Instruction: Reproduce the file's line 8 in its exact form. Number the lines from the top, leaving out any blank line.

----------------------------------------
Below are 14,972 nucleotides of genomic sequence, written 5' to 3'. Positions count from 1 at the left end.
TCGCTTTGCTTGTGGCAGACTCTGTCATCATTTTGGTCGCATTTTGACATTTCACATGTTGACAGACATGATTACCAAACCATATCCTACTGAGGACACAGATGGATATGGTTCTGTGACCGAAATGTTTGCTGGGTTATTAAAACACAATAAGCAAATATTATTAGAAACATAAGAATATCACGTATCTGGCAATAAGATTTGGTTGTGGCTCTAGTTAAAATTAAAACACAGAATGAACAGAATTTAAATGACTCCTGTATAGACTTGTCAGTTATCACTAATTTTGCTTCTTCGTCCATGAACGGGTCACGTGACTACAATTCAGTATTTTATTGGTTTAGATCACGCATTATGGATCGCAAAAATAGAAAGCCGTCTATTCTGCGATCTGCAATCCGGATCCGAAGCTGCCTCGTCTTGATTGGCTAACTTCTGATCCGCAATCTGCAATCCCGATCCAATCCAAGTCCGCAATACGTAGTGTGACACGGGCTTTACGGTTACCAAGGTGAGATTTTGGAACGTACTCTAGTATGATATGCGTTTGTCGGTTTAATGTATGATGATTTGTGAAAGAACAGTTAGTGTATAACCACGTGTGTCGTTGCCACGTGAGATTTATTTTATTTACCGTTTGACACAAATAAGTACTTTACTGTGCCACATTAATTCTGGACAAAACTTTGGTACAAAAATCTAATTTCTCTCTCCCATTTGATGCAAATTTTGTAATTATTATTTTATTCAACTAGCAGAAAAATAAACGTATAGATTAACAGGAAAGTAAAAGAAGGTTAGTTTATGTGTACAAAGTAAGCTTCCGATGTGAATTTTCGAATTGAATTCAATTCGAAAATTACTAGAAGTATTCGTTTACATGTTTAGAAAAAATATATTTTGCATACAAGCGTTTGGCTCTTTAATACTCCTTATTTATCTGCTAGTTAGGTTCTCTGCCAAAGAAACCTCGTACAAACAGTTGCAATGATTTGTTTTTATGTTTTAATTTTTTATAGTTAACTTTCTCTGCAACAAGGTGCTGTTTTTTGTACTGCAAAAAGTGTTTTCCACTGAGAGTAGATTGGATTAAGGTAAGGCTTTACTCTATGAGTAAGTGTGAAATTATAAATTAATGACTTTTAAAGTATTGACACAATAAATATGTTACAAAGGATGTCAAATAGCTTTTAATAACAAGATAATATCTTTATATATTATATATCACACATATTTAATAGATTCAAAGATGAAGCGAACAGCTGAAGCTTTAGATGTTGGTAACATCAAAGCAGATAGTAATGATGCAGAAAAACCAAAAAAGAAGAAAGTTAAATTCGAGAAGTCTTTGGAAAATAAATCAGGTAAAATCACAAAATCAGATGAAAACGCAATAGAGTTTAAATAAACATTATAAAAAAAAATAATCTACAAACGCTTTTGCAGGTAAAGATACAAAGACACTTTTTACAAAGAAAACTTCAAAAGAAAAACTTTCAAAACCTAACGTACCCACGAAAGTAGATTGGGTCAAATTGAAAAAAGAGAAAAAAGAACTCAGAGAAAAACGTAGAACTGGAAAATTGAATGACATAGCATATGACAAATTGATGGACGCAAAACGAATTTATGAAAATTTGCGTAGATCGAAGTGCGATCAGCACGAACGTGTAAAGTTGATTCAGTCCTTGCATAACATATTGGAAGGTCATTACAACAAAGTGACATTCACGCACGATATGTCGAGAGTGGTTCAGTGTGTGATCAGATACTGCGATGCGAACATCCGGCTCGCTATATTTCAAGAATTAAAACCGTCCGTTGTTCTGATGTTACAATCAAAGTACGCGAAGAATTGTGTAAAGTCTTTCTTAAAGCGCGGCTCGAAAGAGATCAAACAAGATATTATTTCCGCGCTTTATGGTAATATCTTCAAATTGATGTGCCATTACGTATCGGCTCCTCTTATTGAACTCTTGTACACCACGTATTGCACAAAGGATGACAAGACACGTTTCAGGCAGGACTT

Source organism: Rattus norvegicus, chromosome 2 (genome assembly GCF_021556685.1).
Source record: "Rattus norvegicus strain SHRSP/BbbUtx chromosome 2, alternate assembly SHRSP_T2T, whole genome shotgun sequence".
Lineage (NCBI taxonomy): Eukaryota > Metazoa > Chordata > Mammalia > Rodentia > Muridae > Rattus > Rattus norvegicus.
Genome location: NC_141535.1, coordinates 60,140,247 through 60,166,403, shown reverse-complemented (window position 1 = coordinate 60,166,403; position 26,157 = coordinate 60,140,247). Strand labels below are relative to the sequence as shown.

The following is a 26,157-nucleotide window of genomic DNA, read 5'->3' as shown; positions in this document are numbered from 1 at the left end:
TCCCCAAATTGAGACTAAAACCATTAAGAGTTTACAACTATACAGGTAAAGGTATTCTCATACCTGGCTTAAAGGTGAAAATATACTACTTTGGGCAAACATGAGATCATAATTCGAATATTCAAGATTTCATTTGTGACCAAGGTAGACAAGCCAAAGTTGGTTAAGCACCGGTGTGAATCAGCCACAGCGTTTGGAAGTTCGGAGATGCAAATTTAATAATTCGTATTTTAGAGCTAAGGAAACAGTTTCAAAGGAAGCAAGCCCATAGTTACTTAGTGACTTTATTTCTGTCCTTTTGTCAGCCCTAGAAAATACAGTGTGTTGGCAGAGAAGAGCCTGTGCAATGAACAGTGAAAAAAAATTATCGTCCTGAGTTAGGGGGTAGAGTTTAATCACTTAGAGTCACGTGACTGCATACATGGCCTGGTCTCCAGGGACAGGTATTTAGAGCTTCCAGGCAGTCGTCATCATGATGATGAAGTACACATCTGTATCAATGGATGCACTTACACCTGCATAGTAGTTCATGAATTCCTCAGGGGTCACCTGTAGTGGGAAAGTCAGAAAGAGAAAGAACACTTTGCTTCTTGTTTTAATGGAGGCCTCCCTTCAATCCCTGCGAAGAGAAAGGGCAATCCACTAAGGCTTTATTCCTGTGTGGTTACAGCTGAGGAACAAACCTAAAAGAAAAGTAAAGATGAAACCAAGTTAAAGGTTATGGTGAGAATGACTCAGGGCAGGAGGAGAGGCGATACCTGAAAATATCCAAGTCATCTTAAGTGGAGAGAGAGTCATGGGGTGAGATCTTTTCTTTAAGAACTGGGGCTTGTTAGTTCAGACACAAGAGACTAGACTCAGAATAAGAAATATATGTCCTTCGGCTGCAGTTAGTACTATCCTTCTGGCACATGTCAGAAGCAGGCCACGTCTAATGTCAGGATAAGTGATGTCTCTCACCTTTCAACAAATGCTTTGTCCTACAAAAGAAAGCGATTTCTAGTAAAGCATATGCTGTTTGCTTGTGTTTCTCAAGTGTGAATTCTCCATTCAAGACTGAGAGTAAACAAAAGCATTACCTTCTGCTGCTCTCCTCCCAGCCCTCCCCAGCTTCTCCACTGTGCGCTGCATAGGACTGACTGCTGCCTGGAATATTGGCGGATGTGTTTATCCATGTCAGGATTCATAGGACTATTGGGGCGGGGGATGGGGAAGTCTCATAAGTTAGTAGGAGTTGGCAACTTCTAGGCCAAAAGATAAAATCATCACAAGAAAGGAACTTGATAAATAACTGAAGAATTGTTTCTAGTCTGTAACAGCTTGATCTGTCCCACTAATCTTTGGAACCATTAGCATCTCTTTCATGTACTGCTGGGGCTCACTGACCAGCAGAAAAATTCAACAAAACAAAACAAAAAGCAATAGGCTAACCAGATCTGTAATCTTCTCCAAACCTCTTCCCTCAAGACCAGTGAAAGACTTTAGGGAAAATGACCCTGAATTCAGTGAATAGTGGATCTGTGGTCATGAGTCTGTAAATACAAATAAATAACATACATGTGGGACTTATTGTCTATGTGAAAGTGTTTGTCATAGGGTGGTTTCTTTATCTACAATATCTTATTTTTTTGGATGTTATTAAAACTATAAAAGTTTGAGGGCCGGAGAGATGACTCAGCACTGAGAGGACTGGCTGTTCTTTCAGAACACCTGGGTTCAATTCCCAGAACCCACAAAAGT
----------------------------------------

TCCCCAAATTGAGACTAAAACCATTAAGAGTTTACAACTATACAGGTAAAGGTATTCTCATACCTGGCTTAAAGGTGAAAATATACTACTTTGGGCAAACATGAGATCATAATTCGAATATTCAAGATTTCATTTGTGACCAAGGTAGACAAGCCAAAGTTGGTTAAGCACCGGTGTGAATCAGCCACAGCGTTTGGAAGTTCGGAGATGCAAATTTAATAATTCGTATTTTAGAGCTAAGGAAACAGTTTCAAAGGAAGCAAGCCCATAGTTACTTAGTGACTTTATTTCTGTCCTTTTGTCAGCCCTAGAAAATACAGTGTGTTGGCAGAGAAGAGCCTGTGCAATGAACAGTGAAAAAAAATTATCGTCCTGAGTTAGGGGGTAGAGTTTAATCACTTAGAGTCACGTGACTGCATACATGGCCTGGTCTCCAGGGACAGGTATTTAGAGCTTCCAGGCAGTCGTCATCATGATGATGAAGTACACATCTGTATCAATGGATGCACTTACACCTGCATAGTAGTTCATGAATTCCTCAGGGGTCACCTGTAGTGGGAAAGTCAGAAAGAGAAAGAACACTTTGCTTCTTGTTTTAATGGAGGCCTCCCTTCAATCCCTGCGAAGAGAAAGGGCAATCCACTAAGGCTTTATTCCTGTGTGGTTACAGCTGAGGAACAAACCTAAAAGAAAAGTAAAGATGAAACCAAGTTAAAGGTTATGGTGAGAATGACTCAGGGCAGGAGGAGAGGCGATACCTGAAAATATCCAAGTCATCTTAAGTGGAGAGAGAGTCATGGGGTGAGATCTTTTCTTTAAGAACTGGGGCTTGTTAGTTCAGACACAAGAGACTAGACTCAGAATAAGAAATATATGTCCTTCGGCTGCAGTTAGTACTATCCTTCTGGCACATGTCAGAAGCAGGCCACGTCTAATGTCAGGATAAGTGATGTCTCTCACCTTTCAACAAATGCTTTGTCCTACAAAAGAAAGCGATTTCTAGTAAAGCATATGCTGTTTGCTTGTGTTTCTCAAGTGTGAATTCTCCATTCAAGACTGAGAGTAAACAAAAGCATTACCTTCTGCTGCTCTCCTCCCAGCCCTCCCCAGCTTCTCCACTGTGCGCTGCATAGGACTGACTGCTGCCTGGAATATTGGCGGATGTGTTTATCCATGTCAGGATTCATAGGACTATTGGGGCGGGGGATGGGGAAGTCTCATAAGTTAGTAGGAGTTGGCAACTTCTAGGCCAAAAGATAAAATCATCACAAGAAAGGAACTTGATAAATAACTGAAGAATTGTTTCTAGTCTGTAACAGCTTGATCTGTCCCACTAATCTTTGGAACCATTAGCATCTCTTTCATGTACTGCTGGGGCTCACTGACCAGCAGAAAAATTCAACAAAACAAAACAAAAAGCAATAGGCTAACCAGATCTGTAATCTTCTCCAAACCTCTTCCCTCAAGACCAGTGAAAGACTTTAGGGAAAATGACCCTGAATTCAGTGAATAGTGGATCTGTGGTCATGAGTCTGTAAATACAAATAAATAACATACATGTGGGACTTATTGTCTATGTGAAAGTGTTTGTCATAGGGTGGTTTCTTTATCTACAATATCTTATTTTTTTGGATGTTATTAAAACTATAAAAGTTTGAGGGCCGGAGAGATGACTCAGCACTGAGAGGACTGGCTGTTCTTTCAGAACACCTGGGTTCAATTCCCAGAACCCACAAAAGT